Somewhere more crowded like Bangkok or Tokyo though, and there are usually too many people – usually you just notice where people are, and trying to avoid bumping into them while getting to your destination.

It is highly unlikely that any one person you run into will contribute to your particular goals – in most cases, you can safely filter people out.

Reading

Reading

Most of us read both articles and books (in case you’re wondering, we have recommended list of books here).

With articles, you’ll find that most mainstream news is a complete waste of time. It’s politicized, usually a bit negative and quite sensationalist. The only exception is if it is relevant directly to your goals or business. For example, I recently read William Heinecke’s book and he mentions that he reads at least 3 Asian newspapers daily – but that is because he is in the Asian hospitality industry.

I think people are often surprised at how few articles I actually read. Occasionally someone on the AE team sends me a great piece – and I save it to Pocket and read it. I also occasionally browse the RSS feed of bloggers I really respect – like James Clear, Marc and Angel, 37 Signals or Andy Morgan of rippedbody.jp.

Everything else is ruthlessly filtered out as it isn’t relevant to my goals – and this includes the ridiculous but marketing-savvy articles from sites like Elite Daily, Business Insider or BuzzFeed.

Books are a different matter. This is one area that I would make an exception for when it comes to using goals to filter your attention.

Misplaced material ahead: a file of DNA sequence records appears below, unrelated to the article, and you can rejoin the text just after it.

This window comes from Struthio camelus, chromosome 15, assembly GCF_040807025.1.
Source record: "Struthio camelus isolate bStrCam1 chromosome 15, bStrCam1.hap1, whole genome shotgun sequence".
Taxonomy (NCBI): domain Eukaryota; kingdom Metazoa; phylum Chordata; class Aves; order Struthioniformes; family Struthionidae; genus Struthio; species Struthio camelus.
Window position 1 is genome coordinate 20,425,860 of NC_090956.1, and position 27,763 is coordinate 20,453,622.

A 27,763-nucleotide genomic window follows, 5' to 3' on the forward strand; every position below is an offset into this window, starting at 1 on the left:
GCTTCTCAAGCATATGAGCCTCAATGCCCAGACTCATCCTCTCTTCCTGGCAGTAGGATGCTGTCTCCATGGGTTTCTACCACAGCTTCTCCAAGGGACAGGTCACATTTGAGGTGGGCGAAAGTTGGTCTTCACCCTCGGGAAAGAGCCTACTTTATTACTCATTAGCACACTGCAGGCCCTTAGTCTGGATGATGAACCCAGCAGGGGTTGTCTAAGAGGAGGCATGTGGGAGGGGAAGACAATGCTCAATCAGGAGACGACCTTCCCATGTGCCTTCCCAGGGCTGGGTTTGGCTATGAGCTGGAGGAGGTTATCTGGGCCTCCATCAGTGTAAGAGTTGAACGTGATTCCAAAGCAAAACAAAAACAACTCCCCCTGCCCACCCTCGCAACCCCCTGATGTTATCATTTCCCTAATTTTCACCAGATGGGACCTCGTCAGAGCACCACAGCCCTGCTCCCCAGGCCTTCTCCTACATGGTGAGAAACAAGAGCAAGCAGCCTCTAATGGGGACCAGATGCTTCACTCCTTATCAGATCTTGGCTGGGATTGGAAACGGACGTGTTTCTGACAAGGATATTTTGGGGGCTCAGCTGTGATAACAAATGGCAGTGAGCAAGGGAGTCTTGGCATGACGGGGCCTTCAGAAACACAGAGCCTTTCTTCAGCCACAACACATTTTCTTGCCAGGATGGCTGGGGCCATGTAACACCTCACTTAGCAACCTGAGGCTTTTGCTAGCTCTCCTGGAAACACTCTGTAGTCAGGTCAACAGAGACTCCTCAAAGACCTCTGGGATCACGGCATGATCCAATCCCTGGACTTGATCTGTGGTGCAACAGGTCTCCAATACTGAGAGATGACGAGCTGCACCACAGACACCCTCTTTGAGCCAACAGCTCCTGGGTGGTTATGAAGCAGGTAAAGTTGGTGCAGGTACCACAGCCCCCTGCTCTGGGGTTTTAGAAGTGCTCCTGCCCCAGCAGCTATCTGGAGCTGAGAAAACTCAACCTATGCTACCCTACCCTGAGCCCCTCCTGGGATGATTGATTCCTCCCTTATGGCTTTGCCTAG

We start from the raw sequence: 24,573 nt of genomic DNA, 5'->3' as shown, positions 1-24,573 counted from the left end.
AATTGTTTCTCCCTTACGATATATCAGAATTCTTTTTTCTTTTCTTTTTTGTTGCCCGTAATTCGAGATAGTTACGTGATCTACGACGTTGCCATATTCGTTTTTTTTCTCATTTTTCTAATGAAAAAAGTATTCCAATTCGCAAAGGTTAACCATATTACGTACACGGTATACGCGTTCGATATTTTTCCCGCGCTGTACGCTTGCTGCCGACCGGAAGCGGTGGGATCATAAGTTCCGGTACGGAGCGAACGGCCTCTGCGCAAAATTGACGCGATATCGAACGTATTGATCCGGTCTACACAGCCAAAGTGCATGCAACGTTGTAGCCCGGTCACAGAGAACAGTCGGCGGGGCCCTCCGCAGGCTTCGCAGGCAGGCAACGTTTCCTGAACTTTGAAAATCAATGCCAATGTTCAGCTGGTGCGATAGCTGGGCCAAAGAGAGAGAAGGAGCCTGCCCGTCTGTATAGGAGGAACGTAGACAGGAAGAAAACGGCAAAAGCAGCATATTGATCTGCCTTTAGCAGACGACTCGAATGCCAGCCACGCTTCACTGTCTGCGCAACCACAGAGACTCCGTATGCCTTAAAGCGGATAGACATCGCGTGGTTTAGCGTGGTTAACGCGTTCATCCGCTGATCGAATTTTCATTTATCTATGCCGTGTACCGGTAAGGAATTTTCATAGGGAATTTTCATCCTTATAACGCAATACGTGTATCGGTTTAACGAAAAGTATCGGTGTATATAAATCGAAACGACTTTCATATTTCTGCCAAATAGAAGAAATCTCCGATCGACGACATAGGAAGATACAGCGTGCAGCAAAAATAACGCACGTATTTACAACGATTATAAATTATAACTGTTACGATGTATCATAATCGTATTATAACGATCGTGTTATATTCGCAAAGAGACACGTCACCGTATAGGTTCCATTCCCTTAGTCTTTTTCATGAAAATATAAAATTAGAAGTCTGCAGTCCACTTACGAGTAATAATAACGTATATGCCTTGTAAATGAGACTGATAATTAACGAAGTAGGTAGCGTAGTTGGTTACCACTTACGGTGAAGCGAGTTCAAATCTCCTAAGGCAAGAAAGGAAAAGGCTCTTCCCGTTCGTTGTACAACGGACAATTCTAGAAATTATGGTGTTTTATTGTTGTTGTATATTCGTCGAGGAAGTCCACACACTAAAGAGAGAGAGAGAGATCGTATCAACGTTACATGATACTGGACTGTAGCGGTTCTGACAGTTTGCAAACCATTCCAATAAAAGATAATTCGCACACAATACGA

When it comes to books, you want to read widely AND deeply – this gives you different perspectives on problem solving.

I also highly recommend reading both fiction and non-fiction, as this will help you connect ideas together better.

A common thing I see is that people have a hard time reading books that don’t interest them directly or are connected to their goals in some way. But trust me, it’s worth it. If you’re in say in the business of business, reading books on cargo shipping logistics or molecular biology or complexity theory will immensely expand your perspective and ability to problem-solve whatever challenges you’re facing.

Thinking

Thinking

Thinking is the ultimate level of using goals as attention filters for focus. This is where you start to manipulate and craft your own thoughts to help you, rather than hamper you.

What you want to do is to relate as much of your thinking as you can towards goals. With RAS, your brain does a lot of this automatically – but you can do more of it consciously too.

Over time, this creates obsessions with your goals – which makes you extremely focused.

For example, if one of my goals was to get into great shape… I would start thinking about everything in terms of that goal. When I look at food, I would think about the optimal combination for my health goal. When I think about time spent working, I would contrast that against time spent in the gym. When I spend time commuting, I would think about what I could do that would contribute to that health goal. And this applies with everything that you do – if you have a singular, important goal… then changing your active thinking to focus on it, will get you there much, much faster.

Next Actions

If you haven’t done so already, get your goals sorted out with any of the guides mentioned in this article.

The next step is to start to pay attention to your RAS – and notice what it already does to help you focus in on what you find important.

After that, take the ideas presented in this article – and see where you can actively filter out the unimportant, and focus in on your goals, across different parts of your daily life.

p.s. If becoming more productive is one of your goals, be sure to sign up for the Asian Efficiency Newsletter.

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1 Comment

Posted by Claire  | August 5, 2014 at 7:41AM | Reply

Great post here, I really enjoyed reading it!